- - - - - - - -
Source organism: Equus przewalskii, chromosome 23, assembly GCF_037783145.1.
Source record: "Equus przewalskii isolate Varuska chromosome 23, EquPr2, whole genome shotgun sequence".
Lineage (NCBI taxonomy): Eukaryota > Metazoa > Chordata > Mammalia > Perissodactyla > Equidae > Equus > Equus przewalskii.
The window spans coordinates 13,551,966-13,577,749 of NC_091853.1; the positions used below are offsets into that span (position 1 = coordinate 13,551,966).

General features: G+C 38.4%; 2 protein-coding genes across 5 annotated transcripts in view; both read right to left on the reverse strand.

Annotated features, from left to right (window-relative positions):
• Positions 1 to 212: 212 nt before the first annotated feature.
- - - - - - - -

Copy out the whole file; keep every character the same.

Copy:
Source organism: Equus przewalskii, chromosome 23, assembly GCF_037783145.1.
Source record: "Equus przewalskii isolate Varuska chromosome 23, EquPr2, whole genome shotgun sequence".
Lineage (NCBI taxonomy): Eukaryota > Metazoa > Chordata > Mammalia > Perissodactyla > Equidae > Equus > Equus przewalskii.
The window spans coordinates 13,551,966-13,577,749 of NC_091853.1; the positions used below are offsets into that span (position 1 = coordinate 13,551,966).

General features: G+C 38.4%; 2 protein-coding genes across 5 annotated transcripts in view; both read right to left on the reverse strand.

Annotated features, from left to right (window-relative positions):
• Positions 1 to 212: 212 nt before the first annotated feature.